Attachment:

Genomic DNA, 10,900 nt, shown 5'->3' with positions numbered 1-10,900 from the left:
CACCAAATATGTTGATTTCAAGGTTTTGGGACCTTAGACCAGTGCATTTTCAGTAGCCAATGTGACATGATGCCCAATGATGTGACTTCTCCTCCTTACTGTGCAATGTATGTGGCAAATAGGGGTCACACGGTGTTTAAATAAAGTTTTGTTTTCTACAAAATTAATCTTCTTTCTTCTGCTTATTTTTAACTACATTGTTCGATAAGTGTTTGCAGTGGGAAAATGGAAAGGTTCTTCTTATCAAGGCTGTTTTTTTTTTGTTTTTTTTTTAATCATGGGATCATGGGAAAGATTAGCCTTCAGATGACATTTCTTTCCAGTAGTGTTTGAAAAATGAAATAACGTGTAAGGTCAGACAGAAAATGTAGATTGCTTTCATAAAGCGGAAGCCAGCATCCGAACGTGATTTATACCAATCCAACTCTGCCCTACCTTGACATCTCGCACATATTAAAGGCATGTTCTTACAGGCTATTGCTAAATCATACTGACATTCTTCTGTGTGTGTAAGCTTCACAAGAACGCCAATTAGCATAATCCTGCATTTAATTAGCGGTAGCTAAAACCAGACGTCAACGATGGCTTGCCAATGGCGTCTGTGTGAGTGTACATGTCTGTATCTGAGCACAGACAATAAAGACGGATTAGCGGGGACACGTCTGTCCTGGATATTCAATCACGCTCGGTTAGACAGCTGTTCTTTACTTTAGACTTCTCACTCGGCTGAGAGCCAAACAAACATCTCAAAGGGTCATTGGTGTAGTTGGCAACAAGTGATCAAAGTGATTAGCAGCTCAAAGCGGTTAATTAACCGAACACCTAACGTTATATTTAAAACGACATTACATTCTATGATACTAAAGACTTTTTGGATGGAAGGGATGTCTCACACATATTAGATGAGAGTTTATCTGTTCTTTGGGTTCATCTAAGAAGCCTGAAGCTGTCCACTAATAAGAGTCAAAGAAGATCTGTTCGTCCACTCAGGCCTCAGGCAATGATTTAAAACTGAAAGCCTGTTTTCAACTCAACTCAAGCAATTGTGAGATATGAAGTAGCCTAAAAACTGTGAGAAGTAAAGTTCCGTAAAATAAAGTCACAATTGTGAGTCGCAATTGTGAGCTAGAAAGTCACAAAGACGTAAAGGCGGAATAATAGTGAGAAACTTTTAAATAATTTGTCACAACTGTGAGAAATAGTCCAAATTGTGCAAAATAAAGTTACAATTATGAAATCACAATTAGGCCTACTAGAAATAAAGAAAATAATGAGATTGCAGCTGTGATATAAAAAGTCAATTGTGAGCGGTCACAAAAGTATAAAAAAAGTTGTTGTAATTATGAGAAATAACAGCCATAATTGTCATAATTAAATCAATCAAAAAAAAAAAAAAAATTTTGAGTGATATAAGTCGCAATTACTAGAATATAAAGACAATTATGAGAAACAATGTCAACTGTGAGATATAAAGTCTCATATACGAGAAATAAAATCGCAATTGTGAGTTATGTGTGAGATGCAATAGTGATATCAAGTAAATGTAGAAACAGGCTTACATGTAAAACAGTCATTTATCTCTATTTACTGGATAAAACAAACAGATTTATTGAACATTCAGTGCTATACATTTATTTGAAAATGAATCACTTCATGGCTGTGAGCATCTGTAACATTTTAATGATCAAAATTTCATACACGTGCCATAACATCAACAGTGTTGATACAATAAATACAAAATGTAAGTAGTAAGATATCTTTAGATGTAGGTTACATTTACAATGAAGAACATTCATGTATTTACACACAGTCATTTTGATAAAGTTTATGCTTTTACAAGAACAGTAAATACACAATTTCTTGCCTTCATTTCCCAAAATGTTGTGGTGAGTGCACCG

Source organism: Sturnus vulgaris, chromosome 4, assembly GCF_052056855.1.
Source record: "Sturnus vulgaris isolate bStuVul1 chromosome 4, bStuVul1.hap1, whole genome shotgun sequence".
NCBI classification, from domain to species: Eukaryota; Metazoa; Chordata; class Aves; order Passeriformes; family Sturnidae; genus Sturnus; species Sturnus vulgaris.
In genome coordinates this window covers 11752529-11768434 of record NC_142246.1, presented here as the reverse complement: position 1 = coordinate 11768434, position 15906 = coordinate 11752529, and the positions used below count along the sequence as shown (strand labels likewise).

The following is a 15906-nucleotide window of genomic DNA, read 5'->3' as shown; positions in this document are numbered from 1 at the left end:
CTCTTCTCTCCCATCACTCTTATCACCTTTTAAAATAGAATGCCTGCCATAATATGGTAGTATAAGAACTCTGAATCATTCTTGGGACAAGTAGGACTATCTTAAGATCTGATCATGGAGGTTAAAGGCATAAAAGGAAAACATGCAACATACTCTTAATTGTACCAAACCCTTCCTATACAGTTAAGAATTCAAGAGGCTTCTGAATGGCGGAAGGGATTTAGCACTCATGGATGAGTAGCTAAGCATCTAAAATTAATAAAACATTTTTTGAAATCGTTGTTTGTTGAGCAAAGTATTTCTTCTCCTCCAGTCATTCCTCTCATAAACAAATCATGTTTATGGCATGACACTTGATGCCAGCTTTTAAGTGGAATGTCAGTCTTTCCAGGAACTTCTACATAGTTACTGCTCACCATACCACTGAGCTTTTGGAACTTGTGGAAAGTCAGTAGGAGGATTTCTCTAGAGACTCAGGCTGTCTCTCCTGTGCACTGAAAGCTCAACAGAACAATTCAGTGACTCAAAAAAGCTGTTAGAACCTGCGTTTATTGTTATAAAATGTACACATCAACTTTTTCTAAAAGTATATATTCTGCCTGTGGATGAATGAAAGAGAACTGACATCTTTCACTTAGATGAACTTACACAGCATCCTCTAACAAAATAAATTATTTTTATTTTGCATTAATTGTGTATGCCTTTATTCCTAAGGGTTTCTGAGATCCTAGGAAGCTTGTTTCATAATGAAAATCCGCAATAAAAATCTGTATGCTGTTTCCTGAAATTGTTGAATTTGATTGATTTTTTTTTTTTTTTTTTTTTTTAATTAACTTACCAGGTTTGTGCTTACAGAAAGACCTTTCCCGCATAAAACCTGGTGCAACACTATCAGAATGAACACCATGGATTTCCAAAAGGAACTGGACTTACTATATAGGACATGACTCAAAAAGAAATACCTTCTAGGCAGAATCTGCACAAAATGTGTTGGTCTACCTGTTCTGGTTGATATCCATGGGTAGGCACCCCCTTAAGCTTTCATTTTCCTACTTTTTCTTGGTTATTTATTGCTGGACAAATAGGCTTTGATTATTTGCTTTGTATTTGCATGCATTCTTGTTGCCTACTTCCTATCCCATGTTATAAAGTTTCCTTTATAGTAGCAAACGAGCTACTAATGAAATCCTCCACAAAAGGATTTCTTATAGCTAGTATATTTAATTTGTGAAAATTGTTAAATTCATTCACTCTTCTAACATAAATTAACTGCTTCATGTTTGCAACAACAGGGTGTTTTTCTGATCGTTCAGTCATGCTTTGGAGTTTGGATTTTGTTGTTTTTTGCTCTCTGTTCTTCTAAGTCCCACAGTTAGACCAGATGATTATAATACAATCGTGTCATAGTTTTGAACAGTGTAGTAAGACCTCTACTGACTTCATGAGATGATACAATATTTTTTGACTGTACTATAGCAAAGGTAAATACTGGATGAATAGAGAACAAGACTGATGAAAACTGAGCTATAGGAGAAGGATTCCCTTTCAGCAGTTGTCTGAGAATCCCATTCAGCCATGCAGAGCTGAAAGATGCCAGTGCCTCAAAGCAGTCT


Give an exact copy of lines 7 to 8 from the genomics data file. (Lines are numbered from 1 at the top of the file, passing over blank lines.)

The following is a 15906-nucleotide window of genomic DNA, read 5'->3' as shown; positions in this document are numbered from 1 at the left end:
CTCTTCTCTCCCATCACTCTTATCACCTTTTAAAATAGAATGCCTGCCATAATATGGTAGTATAAGAACTCTGAATCATTCTTGGGACAAGTAGGACTATCTTAAGATCTGATCATGGAGGTTAAAGGCATAAAAGGAAAACATGCAACATACTCTTAATTGTACCAAACCCTTCCTATACAGTTAAGAATTCAAGAGGCTTCTGAATGGCGGAAGGGATTTAGCACTCATGGATGAGTAGCTAAGCATCTAAAATTAATAAAACATTTTTTGAAATCGTTGTTTGTTGAGCAAAGTATTTCTTCTCCTCCAGTCATTCCTCTCATAAACAAATCATGTTTATGGCATGACACTTGATGCCAGCTTTTAAGTGGAATGTCAGTCTTTCCAGGAACTTCTACATAGTTACTGCTCACCATACCACTGAGCTTTTGGAACTTGTGGAAAGTCAGTAGGAGGATTTCTCTAGAGACTCAGGCTGTCTCTCCTGTGCACTGAAAGCTCAACAGAACAATTCAGTGACTCAAAAAAGCTGTTAGAACCTGCGTTTATTGTTATAAAATGTACACATCAACTTTTTCTAAAAGTATATATTCTGCCTGTGGATGAATGAAAGAGAACTGACATCTTTCACTTAGATGAACTTACACAGCATCCTCTAACAAAATAAATTATTTTTATTTTGCATTAATTGTGTATGCCTTTATTCCTAAGGGTTTCTGAGATCCTAGGAAGCTTGTTTCATAATGAAAATCCGCAATAAAAATCTGTATGCTGTTTCCTGAAATTGTTGAATTTGATTGATTTTTTTTTTTTTTTTTTTTTTTAATTAACTTACCAGGTTTGTGCTTACAGAAAGACCTTTCCCGCATAAAACCTGGTGCAACACTATCAGAATGAACACCATGGATTTCCAAAAGGAACTGGACTTACTATATAGGACATGACTCAAAAAGAAATACCTTCTAGGCAGAATCTGCACAAAATGTGTTGGTCTACCTGTTCTGGTTGATATCCATGGGTAGGCACCCCCTTAAGCTTTCATTTTCCTACTTTTTCTTGGTTATTTATTGCTGGACAAATAGGCTTTGATTATTTGCTTTGTATTTGCATGCATTCTTGTTGCCTACTTCCTATCCCATGTTATAAAGTTTCCTTTATAGTAGCAAACGAGCTACTAATGAAATCCTCCACAAAAGGATTTCTTATAGCTAGTATATTTAATTTGTGAAAATTGTTAAATTCATTCACTCTTCTAACATAAATTAACTGCTTCATGTTTGCAACAACAGGGTGTTTTTCTGATCGTTCAGTCATGCTTTGGAGTTTGGATTTTGTTGTTTTTTGCTCTCTGTTCTTCTAAGTCCCACAGTTAGACCAGATGATTATAATACAATCGTGTCATAGTTTTGAACAGTGTAGTAAGACCTCTACTGACTTCATGAGATGATACAATATTTTTTGACTGTACTATAGCAAAGGTAAATACTGGATGAATAGAGAACAAGACTGATGAAAACTGAGCTATAGGAGAAGGATTCCCTTTCAGCAGTTGTCTGAGAATCCCATTCAGCCATGCAGAGCTGAAAGATGCCAGTGCCTCAAAGCAGTCT